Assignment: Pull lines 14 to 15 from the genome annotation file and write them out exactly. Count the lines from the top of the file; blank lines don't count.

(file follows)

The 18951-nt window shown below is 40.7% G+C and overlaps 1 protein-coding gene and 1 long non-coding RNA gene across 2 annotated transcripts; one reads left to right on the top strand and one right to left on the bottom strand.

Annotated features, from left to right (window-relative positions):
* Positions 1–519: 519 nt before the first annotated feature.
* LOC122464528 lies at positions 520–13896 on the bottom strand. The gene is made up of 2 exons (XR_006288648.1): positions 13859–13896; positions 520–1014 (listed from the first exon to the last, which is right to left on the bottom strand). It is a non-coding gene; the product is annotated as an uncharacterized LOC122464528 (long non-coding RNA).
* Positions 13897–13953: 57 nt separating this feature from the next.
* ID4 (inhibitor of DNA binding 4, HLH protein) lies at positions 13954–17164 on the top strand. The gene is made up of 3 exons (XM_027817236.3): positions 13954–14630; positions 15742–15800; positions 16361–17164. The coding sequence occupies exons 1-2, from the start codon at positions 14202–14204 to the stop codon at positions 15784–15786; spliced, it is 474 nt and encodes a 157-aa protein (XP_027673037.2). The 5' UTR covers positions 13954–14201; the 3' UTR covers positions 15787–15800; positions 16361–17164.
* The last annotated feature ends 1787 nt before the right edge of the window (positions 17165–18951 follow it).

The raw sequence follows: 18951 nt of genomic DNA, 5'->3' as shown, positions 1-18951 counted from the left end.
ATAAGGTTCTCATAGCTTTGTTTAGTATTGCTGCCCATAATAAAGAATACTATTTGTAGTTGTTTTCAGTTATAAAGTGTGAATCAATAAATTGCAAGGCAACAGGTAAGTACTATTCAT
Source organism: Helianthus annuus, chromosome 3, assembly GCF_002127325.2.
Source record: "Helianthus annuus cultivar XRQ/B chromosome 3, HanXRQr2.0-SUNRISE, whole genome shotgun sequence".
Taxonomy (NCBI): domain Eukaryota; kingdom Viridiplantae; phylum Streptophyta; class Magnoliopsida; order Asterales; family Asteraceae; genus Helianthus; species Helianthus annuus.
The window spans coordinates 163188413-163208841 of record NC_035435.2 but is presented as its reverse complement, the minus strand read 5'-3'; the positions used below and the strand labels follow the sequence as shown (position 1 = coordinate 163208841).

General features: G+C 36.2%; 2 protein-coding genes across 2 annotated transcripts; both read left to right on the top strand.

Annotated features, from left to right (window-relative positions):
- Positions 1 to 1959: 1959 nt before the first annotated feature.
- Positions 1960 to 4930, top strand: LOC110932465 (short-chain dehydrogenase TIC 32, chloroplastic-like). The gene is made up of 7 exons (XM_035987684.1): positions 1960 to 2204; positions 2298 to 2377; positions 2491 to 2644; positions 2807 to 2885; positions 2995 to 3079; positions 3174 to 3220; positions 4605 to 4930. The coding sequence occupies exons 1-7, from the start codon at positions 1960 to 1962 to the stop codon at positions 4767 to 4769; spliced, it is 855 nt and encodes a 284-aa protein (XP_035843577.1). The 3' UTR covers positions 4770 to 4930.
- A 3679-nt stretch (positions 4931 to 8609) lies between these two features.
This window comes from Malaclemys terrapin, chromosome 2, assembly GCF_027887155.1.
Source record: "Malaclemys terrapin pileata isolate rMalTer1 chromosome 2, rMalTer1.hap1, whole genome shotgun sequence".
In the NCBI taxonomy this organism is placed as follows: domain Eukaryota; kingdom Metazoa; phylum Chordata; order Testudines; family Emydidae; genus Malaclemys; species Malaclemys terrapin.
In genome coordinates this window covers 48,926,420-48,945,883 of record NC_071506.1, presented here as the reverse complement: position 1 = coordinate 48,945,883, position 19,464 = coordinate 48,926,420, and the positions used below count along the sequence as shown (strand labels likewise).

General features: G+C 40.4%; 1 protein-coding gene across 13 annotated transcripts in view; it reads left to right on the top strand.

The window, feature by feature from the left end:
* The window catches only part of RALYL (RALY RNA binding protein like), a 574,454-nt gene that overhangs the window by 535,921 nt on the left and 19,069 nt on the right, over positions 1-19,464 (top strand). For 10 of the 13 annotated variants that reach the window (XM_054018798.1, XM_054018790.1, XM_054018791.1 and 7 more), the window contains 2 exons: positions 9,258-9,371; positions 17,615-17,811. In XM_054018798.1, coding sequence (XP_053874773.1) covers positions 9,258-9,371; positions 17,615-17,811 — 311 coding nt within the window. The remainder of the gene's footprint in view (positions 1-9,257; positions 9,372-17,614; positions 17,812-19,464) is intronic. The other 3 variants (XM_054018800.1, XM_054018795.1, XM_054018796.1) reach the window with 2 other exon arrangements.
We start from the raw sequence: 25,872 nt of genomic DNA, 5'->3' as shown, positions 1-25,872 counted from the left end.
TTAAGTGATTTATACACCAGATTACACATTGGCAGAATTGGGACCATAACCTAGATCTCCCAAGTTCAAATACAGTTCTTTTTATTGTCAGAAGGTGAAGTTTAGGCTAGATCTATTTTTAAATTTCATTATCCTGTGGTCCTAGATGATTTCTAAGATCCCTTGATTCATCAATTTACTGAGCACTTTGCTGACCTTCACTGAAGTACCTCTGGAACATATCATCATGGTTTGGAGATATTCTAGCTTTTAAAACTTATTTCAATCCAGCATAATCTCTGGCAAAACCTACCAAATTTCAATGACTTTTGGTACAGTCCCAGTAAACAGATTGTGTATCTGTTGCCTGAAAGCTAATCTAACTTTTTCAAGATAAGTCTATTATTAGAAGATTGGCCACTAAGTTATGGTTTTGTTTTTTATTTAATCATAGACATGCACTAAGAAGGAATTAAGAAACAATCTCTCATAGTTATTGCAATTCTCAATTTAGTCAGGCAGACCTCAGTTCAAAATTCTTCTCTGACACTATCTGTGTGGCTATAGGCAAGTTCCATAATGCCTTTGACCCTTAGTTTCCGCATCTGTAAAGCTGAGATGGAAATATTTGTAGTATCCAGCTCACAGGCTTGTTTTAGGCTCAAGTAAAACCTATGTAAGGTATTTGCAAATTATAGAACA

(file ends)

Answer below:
General features: G+C 36.2%; 2 protein-coding genes across 2 annotated transcripts; both read left to right on the top strand.

Annotated features, from left to right (window-relative positions):